Document Type



Electrical Engineering

First Advisor's Name

Malek Adjouadi

First Advisor's Committee Title

Committee Chair

Second Advisor's Name

Armando Barreto

Third Advisor's Name

Jean Andrian

Fourth Advisor's Name

Nikolaos Tsoukias


Flow Cytometry, Hematology, Pattern Recognition, Classification, Image Processing, Eigen System

Date of Defense



Flow Cytometry analyzers have become trusted companions due to their ability to perform fast and accurate analyses of human blood. The aim of these analyses is to determine the possible existence of abnormalities in the blood that have been correlated with serious disease states, such as infectious mononucleosis, leukemia, and various cancers. Though these analyzers provide important feedback, it is always desired to improve the accuracy of the results. This is evidenced by the occurrences of misclassifications reported by some users of these devices. It is advantageous to provide a pattern interpretation framework that is able to provide better classification ability than is currently available. Toward this end, the purpose of this dissertation was to establish a feature extraction and pattern classification framework capable of providing improved accuracy for detecting specific hematological abnormalities in flow cytometric blood data.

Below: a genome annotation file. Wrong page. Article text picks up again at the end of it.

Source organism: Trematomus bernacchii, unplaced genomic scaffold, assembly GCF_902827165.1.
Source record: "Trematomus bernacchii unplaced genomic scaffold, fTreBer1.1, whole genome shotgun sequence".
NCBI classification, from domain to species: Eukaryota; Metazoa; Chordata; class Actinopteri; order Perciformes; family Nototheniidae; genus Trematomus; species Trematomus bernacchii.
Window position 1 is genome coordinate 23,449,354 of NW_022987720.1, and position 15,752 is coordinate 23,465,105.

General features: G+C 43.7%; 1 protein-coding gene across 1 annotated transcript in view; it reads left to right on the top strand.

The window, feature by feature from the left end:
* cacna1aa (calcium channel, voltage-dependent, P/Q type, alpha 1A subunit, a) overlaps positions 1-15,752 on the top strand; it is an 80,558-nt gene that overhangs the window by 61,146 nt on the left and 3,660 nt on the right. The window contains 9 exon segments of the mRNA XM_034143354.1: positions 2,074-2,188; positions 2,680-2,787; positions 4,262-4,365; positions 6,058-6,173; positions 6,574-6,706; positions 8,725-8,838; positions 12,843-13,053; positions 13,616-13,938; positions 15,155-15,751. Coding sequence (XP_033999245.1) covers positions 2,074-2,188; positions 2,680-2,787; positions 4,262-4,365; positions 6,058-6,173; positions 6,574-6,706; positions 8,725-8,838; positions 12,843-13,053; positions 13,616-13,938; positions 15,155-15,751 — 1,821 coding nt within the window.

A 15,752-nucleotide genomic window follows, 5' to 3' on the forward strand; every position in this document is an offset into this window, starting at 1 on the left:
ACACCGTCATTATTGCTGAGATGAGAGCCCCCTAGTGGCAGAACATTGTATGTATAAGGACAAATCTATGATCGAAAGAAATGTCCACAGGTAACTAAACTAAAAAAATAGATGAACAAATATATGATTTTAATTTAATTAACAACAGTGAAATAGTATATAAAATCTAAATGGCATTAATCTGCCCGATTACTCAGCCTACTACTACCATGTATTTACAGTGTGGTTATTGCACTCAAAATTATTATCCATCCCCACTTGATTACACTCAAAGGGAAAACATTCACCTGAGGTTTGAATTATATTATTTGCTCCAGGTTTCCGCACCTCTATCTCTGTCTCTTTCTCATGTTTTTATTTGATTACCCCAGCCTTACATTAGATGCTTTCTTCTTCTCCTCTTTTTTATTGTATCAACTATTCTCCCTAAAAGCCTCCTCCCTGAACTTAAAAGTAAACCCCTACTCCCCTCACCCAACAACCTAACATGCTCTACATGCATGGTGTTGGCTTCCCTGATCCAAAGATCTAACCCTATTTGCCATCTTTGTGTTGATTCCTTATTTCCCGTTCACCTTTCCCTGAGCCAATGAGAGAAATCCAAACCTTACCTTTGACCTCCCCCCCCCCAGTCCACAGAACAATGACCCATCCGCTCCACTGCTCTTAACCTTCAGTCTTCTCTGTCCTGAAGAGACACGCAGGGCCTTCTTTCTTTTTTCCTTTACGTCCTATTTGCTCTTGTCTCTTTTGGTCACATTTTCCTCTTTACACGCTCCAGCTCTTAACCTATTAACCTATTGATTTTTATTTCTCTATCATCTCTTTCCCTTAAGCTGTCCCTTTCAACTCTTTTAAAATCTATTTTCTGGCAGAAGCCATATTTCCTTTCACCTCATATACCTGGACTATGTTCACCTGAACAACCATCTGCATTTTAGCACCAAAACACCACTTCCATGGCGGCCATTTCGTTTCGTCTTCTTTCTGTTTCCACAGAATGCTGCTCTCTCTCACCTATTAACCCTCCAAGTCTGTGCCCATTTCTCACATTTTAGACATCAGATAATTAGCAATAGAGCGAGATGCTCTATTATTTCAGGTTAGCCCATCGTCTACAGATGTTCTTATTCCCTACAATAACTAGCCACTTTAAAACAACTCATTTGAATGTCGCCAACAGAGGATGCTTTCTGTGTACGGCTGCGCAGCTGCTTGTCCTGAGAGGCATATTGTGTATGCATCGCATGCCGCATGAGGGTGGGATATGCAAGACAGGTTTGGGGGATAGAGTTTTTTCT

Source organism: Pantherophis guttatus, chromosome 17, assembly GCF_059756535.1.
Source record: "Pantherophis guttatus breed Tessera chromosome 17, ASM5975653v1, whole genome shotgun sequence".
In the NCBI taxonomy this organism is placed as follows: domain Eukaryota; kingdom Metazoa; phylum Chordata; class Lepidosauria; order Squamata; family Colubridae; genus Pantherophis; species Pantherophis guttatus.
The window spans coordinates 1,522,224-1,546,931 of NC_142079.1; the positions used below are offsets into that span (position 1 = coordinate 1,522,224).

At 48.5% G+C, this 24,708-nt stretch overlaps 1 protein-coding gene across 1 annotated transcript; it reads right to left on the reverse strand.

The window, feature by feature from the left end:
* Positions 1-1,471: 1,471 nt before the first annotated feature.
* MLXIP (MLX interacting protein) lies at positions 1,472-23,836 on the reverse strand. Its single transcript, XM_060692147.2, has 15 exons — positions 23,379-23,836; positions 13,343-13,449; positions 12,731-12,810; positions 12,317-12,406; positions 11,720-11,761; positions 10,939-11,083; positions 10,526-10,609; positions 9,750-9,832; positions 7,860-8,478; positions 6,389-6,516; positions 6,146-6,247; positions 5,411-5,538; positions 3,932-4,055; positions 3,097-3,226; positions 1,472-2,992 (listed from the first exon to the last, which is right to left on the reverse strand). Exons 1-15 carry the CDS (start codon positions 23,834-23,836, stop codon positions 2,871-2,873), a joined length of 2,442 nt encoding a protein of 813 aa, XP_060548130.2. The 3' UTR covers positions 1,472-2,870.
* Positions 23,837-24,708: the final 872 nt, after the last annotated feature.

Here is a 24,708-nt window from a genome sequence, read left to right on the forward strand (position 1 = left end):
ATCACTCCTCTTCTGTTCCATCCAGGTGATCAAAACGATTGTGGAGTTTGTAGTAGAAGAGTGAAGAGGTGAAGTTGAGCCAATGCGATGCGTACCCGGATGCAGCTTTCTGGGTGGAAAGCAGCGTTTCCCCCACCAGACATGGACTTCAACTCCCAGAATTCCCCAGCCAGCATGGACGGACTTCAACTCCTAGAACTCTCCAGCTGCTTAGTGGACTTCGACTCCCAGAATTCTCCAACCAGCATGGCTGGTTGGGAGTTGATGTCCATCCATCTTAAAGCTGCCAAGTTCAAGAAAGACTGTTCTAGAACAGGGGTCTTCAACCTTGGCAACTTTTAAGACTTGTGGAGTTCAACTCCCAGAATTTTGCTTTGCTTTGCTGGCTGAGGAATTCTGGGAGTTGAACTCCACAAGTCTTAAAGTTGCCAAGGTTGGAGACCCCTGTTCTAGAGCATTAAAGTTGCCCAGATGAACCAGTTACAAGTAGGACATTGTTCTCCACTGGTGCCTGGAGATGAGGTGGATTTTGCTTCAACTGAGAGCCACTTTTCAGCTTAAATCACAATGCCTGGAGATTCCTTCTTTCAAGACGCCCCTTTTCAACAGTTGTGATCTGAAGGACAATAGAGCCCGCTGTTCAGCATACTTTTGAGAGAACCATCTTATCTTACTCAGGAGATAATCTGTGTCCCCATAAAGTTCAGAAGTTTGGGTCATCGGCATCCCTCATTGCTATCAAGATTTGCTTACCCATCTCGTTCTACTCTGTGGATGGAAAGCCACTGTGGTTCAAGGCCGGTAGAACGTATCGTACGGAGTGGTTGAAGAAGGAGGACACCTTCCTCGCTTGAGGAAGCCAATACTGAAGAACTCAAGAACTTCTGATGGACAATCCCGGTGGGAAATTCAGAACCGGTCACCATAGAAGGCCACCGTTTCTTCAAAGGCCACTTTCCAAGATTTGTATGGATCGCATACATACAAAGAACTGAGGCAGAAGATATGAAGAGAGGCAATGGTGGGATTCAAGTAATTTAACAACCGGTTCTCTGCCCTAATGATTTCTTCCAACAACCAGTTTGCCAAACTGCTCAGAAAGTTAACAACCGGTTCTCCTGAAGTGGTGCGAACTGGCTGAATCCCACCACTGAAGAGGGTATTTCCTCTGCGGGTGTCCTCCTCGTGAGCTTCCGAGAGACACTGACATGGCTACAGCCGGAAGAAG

This involved extracting a unique and powerful set of shift-invariant statistical features from the multi-dimensional flow cytometry data and then using these features as inputs to a pattern classification engine composed of an artificial neural network (ANN). The contribution of this method consisted of developing a descriptor matrix that can be used to reliably assess if a donor’s blood pattern exhibits a clinically abnormal level of variant lymphocytes, which are blood cells that are potentially indicative of disorders such as leukemia and infectious mononucleosis.
This study showed that the set of shift-and-rotation-invariant statistical features extracted from the eigensystem of the flow cytometric data pattern performs better than other commonly-used features in this type of disease detection, exhibiting an accuracy of 80.7%, a sensitivity of 72.3%, and a specificity of 89.2%. This performance represents a major improvement for this type of hematological classifier, which has historically been plagued by poor performance, with accuracies as low as 60% in some cases.





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